The Minnesota PUC has limited staff and resources, and generally takes guidance from the MN Department of Commerce, with its bias in favor of the utilities. (Minnesota used to have a Department of Public Service but it was abolished.)
A group of self-described “Clean Energy Organizations” has participated in the current Xcel resource planning docket, but its interest seems to be limited to advocating for the shutdown of two of the three large “SHERCO” coal units. This is a worthy goal, of course, but hardly the whole ball of wax.
From the “staff briefing papers” dated October 6, produced by the PUC staff (86 pages). A few excerpts (all underlining is emphasis added by author):
“And after two Commission orders directing the Company to do more, Xcel still maintains that more demand response is not sufficiently reliable or economic to be considered as an alternative to even some amount of centralized generation.” (Page 50)
“Xcel proposes gigawatts of thermal, centralized generation in the intermediate term; it is difficult to comply with the CN [Certificate of Need] statute which requires that “No proposed large energy facility shall be certified for construction unless the applicant can show that demand for electricity cannot be met more cost effectively through energy conservation and load-management measures” if Xcel can continue to drive the narrative that demand response constantly needs further study to be reliable.” (page 51)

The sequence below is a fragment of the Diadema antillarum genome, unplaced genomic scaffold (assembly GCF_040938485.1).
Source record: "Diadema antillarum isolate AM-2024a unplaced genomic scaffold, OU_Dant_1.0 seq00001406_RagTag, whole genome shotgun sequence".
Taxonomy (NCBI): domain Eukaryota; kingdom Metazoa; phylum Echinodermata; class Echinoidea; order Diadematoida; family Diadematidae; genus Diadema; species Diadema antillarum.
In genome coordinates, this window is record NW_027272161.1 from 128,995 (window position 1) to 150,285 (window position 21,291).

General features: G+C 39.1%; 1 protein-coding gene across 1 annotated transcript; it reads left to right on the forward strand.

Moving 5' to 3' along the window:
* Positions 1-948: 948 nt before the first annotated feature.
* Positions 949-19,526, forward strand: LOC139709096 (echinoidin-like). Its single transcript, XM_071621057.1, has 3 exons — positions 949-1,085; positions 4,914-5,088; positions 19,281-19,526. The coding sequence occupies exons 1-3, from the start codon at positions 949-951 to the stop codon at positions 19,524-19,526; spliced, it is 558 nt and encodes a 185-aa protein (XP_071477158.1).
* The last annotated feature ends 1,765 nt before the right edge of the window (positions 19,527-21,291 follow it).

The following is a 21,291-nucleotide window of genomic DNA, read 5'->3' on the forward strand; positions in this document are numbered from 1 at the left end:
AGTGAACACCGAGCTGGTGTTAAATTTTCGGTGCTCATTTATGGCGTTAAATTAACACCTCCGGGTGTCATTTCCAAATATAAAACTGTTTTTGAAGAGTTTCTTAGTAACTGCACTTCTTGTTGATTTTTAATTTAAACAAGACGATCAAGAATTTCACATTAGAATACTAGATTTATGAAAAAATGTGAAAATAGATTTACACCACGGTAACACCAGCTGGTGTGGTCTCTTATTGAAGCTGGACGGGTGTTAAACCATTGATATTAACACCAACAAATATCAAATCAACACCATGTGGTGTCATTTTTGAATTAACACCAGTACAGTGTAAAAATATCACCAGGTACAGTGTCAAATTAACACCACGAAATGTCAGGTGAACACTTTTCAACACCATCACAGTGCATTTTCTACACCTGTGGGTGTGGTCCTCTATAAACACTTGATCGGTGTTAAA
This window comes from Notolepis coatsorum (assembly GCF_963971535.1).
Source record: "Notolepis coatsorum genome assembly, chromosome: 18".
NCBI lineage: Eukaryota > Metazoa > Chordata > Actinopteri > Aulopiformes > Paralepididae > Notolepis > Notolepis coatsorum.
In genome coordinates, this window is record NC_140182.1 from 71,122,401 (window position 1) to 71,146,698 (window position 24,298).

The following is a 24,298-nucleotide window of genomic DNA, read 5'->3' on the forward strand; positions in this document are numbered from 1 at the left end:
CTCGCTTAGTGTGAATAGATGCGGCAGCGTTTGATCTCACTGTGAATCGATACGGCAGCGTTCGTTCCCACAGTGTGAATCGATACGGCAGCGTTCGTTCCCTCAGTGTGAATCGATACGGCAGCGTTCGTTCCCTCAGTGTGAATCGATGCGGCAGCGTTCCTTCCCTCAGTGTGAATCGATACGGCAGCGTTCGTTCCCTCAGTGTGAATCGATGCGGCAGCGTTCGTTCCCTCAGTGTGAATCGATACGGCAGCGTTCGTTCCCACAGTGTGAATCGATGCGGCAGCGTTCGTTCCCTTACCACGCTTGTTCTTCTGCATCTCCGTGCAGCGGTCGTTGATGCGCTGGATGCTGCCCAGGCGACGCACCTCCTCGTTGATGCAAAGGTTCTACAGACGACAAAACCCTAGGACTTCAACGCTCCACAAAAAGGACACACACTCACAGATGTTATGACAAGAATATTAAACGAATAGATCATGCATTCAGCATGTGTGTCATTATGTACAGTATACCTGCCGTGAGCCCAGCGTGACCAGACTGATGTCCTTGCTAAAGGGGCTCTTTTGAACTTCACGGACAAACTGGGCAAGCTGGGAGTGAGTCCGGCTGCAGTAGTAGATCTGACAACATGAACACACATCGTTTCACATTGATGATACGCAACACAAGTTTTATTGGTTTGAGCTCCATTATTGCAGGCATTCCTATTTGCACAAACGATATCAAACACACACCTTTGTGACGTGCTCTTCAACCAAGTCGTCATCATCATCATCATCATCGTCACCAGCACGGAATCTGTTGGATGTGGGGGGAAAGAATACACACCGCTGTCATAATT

“The fact that Xcel “does not have an estimation of the potential costs or achievements of DSM” beyond 2021 [the “plan” runs to 2030] is very problematic, given that one of the threshold issues in this IRP [sic] is replacement capacity and energy in the mid-2020’s.
The lack of a long-term DSM cost estimate coupled with a dubious claim regarding future energy savings potential might warrant that future acquisition petitions—if filed before the next resource plan—should revisit Xcel’s energy savings in a more realistic and useful fashion.” (page 60)